Under the roofs of Paris

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German title Under the roofs of Paris
Original title Sous les toits de Paris
Country of production France
original language French
Publishing year 1930
length 90 (German version) 80 (French version) minutes
Age rating FSK 12
Director René Clair
script René Clair
production Frank Clifford for the film Sonores Tobis
music André Gailhard
camera Georges Périnal
cut René Le Hénaff

Beneath the roofs of Paris is a French film by René Clair made in 1929 by a German production company . He was his first sound film director.


The penniless street singer Albert lives in a Paris neighborhood in a small attic room under the roof of a multi-storey house. When he met the pretty Romanian Pola one day, his heart quickly caught fire. But two other men, Albert's friend Louis and Fred, the small boy, are also very interested in the girl and create massive competition for Albert. When one day Fred steals her front door key, Pola no longer dares to go home that evening because she no longer feels safe there under these circumstances. Albert then offers her his small apartment and even gives her his bed. Quite a gentleman, he doesn't take advantage of the situation and sleeps on the floor himself. Both young people grow closer and even intend to get married.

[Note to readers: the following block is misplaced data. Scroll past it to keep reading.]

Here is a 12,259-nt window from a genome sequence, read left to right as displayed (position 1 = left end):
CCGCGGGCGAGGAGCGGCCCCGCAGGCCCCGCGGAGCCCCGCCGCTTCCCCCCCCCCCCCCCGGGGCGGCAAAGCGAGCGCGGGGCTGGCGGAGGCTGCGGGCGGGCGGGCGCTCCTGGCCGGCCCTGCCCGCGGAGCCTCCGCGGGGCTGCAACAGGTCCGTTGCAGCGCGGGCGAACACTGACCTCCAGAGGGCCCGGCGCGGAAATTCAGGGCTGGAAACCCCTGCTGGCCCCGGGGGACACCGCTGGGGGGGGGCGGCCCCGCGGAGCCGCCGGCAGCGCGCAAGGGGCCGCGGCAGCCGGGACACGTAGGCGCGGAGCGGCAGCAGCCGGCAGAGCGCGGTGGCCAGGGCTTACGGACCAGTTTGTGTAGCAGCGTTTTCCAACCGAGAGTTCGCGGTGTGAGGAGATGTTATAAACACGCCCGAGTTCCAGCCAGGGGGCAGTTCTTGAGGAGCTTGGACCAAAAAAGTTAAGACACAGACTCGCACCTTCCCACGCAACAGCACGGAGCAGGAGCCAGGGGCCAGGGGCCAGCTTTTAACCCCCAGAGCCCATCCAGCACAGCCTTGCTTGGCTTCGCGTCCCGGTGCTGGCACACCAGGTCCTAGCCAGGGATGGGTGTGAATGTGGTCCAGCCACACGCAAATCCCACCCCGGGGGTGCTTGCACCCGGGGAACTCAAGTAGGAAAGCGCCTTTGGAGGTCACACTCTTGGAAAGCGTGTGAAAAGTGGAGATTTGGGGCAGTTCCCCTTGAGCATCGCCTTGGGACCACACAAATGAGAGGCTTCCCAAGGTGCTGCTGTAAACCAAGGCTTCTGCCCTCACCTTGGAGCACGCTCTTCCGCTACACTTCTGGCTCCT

But happiness is short-lived. When Albert discovered stolen goods that came from one of Émile's raids, the street singer was arrested and sent to prison. Louis takes advantage of this situation and “takes care” of Pola, who is now single. Both soon fall in love. After a month, Émile is arrested and confesses to the police that Albert was not his accomplice. Then Albert is released again and wants to go back to Pola. When Fred finds out about this, he wants to challenge Albert to a knife fight in order to finally win Pola for himself. Louis comes in and Albert comes to the rescue. It comes to a solid fight. Eventually Albert realizes that while he was away, Pola and Louis actually fell seriously in love with each other. With a heavy heart he decides to do without the girl. To keep up appearances, he throws Louis for Pola, but loses on purpose.

Production notes

The film was a production of the French branch of the German production company Tobis, established in Paris in 1929 . It had its world premiere on January 2, 1930 at the Moulin Rouge in Paris . In Germany, Under the Roofs of Paris was first performed on August 15, 1930.

The buildings were designed by Lazare Meerson , assisted by Alexandre Trauner . The costume designs are made by René Hubert . The head of the Tobis branch in Paris, Frank Clifford, took over production management .